The symposium had brought together prominent multi-disciplinary experts, legal practitioners, academicians, policy specialists, representatives from the pharmaceutical industry and non-profit organizations. The symposium was spread in over five technical sessions focusing on different aspects of the issues posed by the IP-pharmaceuticals law and policy interface. Given the recent approval of India’s first compulsory license, an open session had also been held on this issue, which generated quite an intense debate.
The first session focused on the contemporary challenges to the intellectual property regime for pharmaceuticals.
Dr. Malathi Lakshmikumaran (Director, Lakshmikumaran & Sridharan Attorneys, New Delhi) made a presentation on patent law issues in pharma-biotech in the post-2005 scenario, including various provisions of the Patent Act, 1970 affecting patent protection for biotechnology and voiced the need for clear policy and uniform decision making by the patent offices.
Mr. Essenese Obhan (Founding Partner, Obhan & Associates, New Delhi) focused on procedural challenges in opposition and revocation proceedings, the lack of clarity in appeals against pre-grant opposition orders, bar on counters-rejoinders in opposition proceedings and the need for having post-grant opposition at all. He also discussed problems in the formulation of standard of skills possessed by ‘Person Skilled in the Art’.
The third speaker was Mr. Adarsh Ramanujan (Associate, Lushmikumaran & Sridharan Attorneys, New Delhi), who discussed the Novartis case and emphasized the need to settle issues regarding defining efficacy, its relation with inventive step, evidence required to prove ‘efficacy’ and other related aspects of section 3(d) and also whether Novartis was the right case to test this provision.
The session concluded with Mr. Madhukar Sinha’s presentation (Professor, Centre for WTO Studies, IIFT, New Delhi) on justifying price control to combat the skewed increase in rate of inflation of drug prices, the role of data exclusivity as another kind of monopoly and the practicality of Cost sharing models due to unavailability of reliable data and cost breakups etc.
The second session focused on the ‘Working through Remedies and Exceptions to Patent Rights.’
Moderating an open session on compulsory licenses (CL), Yogesh Pai (Asst. Prof. of Law & Coordinator- Ministry of HRD Chair on IPR, NLU, Jodhpur) introduced the CL provisions under the Indian patent law and the grounds for CL as invoked in the recent Bayer/NATCO decision. Delegates agreed that Section 84 is a viable option and clear policy should be formulated for its utilization. While many doubts were raised concerning the effectiveness of the CL framework due to certain open-ended provisions, the Bayer/NATCO decision was overall appreciated for its correct judicial determination. Some speaker delegates discussed the economic aspects of the CL mechanism, while others noticed an increasing paradigm shift towards the ‘liability rule’ from that of an ‘exclusivity’ rule, which is a welcome sign considering the possible unequal benefits arising out of the present patent system. Speakers also debated whether ‘working’ necessitates local manufacturing. Delegates discussed the requirement of local manufacturing, which they said could ensure transfer of technology, while being TRIPs-compatible.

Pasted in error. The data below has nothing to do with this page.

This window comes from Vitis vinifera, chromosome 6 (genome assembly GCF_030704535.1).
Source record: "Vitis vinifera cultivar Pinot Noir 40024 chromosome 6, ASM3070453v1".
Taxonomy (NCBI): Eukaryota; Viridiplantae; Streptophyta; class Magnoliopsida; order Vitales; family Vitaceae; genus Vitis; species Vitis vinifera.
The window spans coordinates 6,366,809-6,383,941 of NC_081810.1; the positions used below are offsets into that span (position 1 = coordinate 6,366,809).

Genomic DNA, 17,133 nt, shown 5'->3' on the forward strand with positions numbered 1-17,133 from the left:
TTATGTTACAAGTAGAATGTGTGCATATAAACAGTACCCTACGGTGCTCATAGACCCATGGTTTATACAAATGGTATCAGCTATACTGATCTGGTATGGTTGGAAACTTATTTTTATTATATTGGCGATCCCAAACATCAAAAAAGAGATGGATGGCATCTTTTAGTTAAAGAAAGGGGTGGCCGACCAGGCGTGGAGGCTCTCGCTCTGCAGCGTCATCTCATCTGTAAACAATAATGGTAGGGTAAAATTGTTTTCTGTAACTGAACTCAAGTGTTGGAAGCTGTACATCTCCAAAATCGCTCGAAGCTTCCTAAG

Prof. Shamnad Basheer (Ministry of HRD Chair on IPR, NUJS, Kolkata) then made a presentation on patent enforcement, especially on injunctions, the evolution of the test to establish a prima facie case necessary for granting of interim injunctions, the inconclusive nature of the position with regard to whether merely showing a triable issue is required or a strong probability of winning the case needs to be shown etc. He suggested doing away with the interim injunction stage to directly proceed to trial. He also mooted an idea for specialized courts for patent cases to cater to its growing legal and technological specificity, including at the appellate levels.
The third Session dealt with ‘Trade and International Intellectual Property’.
The session, chaired by Prof. Madhukar Sinha of the IIFT, New Delhi, started with a presentation by Mr. Anand Grover (Senior Advocate, Supreme Court of India; Director, Lawyers Collective and the UN Special Rapporteur to the Right to Health) on the necessity of affordable medicines to secure the right to health and the adverse effect of FTAs vis-à-vis TRIPS flexibilities. He pointed out that south-south road map is essential to avail the flexibilities and should include all stakeholders in treaty negotiations. This session provoked discussions on treaty making in the international economic law space and raised many fundamental issues concerning the competence to the executive to agree to international treaties without prior Parliamentary approval.